Published On: Tue, Oct 17th, 2023

Astute market targeting critical for installers

Astute market targeting will be critical for installers in 2023/24, as concluded by the latest report from Mintel on the UK residential window and door market. Mintel presents several interesting observations in its analysis that enhance our understanding of current market conditions. The report concludes that, in light of the ongoing market turbulence, the rising energy prices are expected to shift consumers’ focus towards energy efficiency. This trend is further strengthened by individuals’ growing concern regarding climate change. Consequently, there is a favourable opportunity to replace ineffective double-glazing units with triple-glazed alternatives, similar to the growth experienced by the double-glazing market during the 1970s energy crisis. However, it’s worth noting that the primary responsibility for driving this initiative lies with the industry, as the government’s current emphasis is on alternative energy efficiency products, which have yielded mixed results.

The two major takeaways from this report are the comparison with the energy crisis of the 1970s and the fact that the responsibility for driving the initiative to replace ineffective double-glazed windows primarily rests with the industry. It’s important to consider the significance of the housing market as well. Hamish McRae, writing in the i newspaper, believes that despite the rise in interest rates, the housing market remains strong. The rate rise is a market correction from unusually low rates, and the current rates are expected to remain relatively stable for a generation, impacting affordability and influencing homeowners’ purchasing decisions. Supply continues to be constrained while demand remains relatively stable as people seek to secure a home for a longer duration. This desire to own the same property for an extended period has significant implications for the home improvement sector. During inflationary times, a house is a tangible asset and, for mortgage buyers, a form of forced savings. McRae believes that owning the same property for a longer period, viewing it as an asset, and potentially owning a smaller house than originally anticipated are all key drivers influencing long-term home improvement decisions.

As Mintel highlighted, astute market targeting will be crucial for installers. Additionally, it is vital to fully understand the complexities of homeowners’ purchasing decisions. Barclays is targeting the energy-efficient home improvement market with a Greener Home Reward program and has released some revealing research about the fenestration sector. This research has unveiled several misconceptions surrounding the cost and inconvenience of installing energy efficiency-related modifications, which have been holding homeowners back from making retrofitting upgrades to their homes. The Barclays study found that respondents significantly overestimated the cost of A-rated double/triple-glazed windows, predicting it to be a third (33 percent) higher than the average actual cost (£8,166 estimated vs. £6,125 actual). Homeowners also believed that A-rated double or triple-glazed windows took over 22 percent longer to install than they actually do. The major positive finding is that nearly half (47 percent) of homeowners agreed they are willing to pay a premium for properties that have already undergone key energy efficiency-related retrofitting modifications.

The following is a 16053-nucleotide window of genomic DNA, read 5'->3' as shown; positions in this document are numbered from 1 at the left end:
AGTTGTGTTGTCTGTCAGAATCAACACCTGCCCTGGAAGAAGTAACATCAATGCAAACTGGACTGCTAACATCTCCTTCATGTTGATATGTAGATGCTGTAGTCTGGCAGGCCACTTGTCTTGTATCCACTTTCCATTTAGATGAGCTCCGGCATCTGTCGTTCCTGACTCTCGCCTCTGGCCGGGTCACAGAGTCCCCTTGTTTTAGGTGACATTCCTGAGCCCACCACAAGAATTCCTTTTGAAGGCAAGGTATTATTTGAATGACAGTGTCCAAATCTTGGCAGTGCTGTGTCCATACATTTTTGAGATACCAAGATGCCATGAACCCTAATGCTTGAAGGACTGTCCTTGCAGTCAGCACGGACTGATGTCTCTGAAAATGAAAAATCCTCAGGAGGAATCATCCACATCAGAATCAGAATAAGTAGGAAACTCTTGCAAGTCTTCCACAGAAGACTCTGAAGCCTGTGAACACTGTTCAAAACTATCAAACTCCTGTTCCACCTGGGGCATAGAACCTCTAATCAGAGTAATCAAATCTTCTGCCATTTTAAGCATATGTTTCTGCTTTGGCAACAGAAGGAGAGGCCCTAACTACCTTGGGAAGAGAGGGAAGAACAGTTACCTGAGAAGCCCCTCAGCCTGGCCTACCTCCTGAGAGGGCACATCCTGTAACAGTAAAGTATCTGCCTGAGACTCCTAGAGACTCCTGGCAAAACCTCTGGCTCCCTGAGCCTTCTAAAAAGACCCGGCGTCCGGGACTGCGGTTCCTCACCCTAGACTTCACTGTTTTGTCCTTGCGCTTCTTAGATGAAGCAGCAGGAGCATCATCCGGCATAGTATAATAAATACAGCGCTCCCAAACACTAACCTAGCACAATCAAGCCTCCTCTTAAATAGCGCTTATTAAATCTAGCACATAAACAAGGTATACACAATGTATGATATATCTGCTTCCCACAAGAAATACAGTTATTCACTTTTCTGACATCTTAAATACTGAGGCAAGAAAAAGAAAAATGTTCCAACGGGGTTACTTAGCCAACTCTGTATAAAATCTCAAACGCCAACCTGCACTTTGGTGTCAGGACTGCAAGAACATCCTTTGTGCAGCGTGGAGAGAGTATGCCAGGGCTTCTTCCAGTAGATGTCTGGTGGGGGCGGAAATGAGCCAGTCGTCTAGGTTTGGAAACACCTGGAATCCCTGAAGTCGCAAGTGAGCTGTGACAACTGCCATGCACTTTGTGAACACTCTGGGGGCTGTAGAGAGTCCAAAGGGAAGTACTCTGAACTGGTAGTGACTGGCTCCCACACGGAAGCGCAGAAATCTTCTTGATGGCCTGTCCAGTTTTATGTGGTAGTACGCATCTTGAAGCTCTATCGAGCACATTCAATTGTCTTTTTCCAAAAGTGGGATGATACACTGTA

Addressing these misconceptions is crucial and aligns well with the need for installers to conduct astute market targeting. Essentially, the cost of windows won’t be as high as anticipated, the installation time will be shorter than expected, and the property will become more attractive to potential buyers if one decides to sell. There is no doubt that the market will be challenging over the next 12 months, but there are pockets of opportunity. Customer service is also under the spotlight, particularly for suppliers of components, trade windows, and doors. In a recent conversation I had with an employee of a trade fabricator, it was evident that the supplier failed to meet the installers’ expected levels of service, causing these installers to purchase their frames elsewhere where they received superior customer service. They never returned to their previous supplier. While we face a challenging market, by understanding our customers and delivering top-notch customer service, we increase our chances of effectively tackling these challenges.”

John Cowie – Editor